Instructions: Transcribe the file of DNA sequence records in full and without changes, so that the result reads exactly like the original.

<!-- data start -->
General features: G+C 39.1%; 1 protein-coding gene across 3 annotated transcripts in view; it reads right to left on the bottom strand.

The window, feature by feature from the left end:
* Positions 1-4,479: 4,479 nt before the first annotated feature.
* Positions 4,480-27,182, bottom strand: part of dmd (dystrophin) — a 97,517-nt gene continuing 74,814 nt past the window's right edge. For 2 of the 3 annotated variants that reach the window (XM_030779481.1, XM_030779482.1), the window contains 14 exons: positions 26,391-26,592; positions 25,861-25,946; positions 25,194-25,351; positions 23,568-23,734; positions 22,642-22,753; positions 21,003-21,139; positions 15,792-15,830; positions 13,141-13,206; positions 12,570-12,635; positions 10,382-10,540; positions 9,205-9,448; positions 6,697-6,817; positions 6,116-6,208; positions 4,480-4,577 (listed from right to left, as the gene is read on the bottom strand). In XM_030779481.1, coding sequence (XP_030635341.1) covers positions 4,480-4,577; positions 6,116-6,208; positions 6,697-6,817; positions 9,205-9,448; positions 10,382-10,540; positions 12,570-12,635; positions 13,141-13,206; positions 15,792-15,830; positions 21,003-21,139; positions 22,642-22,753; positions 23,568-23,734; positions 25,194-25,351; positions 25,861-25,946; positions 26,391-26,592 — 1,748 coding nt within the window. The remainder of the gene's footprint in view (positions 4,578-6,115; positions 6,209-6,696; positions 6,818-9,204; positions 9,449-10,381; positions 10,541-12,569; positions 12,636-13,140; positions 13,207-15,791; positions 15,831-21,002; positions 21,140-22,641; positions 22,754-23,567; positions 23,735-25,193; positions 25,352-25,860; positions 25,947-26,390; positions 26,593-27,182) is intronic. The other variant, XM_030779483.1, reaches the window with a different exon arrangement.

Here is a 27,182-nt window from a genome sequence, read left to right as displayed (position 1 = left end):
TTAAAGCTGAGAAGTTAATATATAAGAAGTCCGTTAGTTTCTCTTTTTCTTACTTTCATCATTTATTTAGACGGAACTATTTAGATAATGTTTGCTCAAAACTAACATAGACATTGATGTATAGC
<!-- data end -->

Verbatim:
General features: G+C 39.1%; 1 protein-coding gene across 3 annotated transcripts in view; it reads right to left on the bottom strand.

The window, feature by feature from the left end:
* Positions 1-4,479: 4,479 nt before the first annotated feature.
* Positions 4,480-27,182, bottom strand: part of dmd (dystrophin) — a 97,517-nt gene continuing 74,814 nt past the window's right edge. For 2 of the 3 annotated variants that reach the window (XM_030779481.1, XM_030779482.1), the window contains 14 exons: positions 26,391-26,592; positions 25,861-25,946; positions 25,194-25,351; positions 23,568-23,734; positions 22,642-22,753; positions 21,003-21,139; positions 15,792-15,830; positions 13,141-13,206; positions 12,570-12,635; positions 10,382-10,540; positions 9,205-9,448; positions 6,697-6,817; positions 6,116-6,208; positions 4,480-4,577 (listed from right to left, as the gene is read on the bottom strand). In XM_030779481.1, coding sequence (XP_030635341.1) covers positions 4,480-4,577; positions 6,116-6,208; positions 6,697-6,817; positions 9,205-9,448; positions 10,382-10,540; positions 12,570-12,635; positions 13,141-13,206; positions 15,792-15,830; positions 21,003-21,139; positions 22,642-22,753; positions 23,568-23,734; positions 25,194-25,351; positions 25,861-25,946; positions 26,391-26,592 — 1,748 coding nt within the window. The remainder of the gene's footprint in view (positions 4,578-6,115; positions 6,209-6,696; positions 6,818-9,204; positions 9,449-10,381; positions 10,541-12,569; positions 12,636-13,140; positions 13,207-15,791; positions 15,831-21,002; positions 21,140-22,641; positions 22,754-23,567; positions 23,735-25,193; positions 25,352-25,860; positions 25,947-26,390; positions 26,593-27,182) is intronic. The other variant, XM_030779483.1, reaches the window with a different exon arrangement.

Here is a 27,182-nt window from a genome sequence, read left to right as displayed (position 1 = left end):
TTAAAGCTGAGAAGTTAATATATAAGAAGTCCGTTAGTTTCTCTTTTTCTTACTTTCATCATTTATTTAGACGGAACTATTTAGATAATGTTTGCTCAAAACTAACATAGACATTGATGTATAGC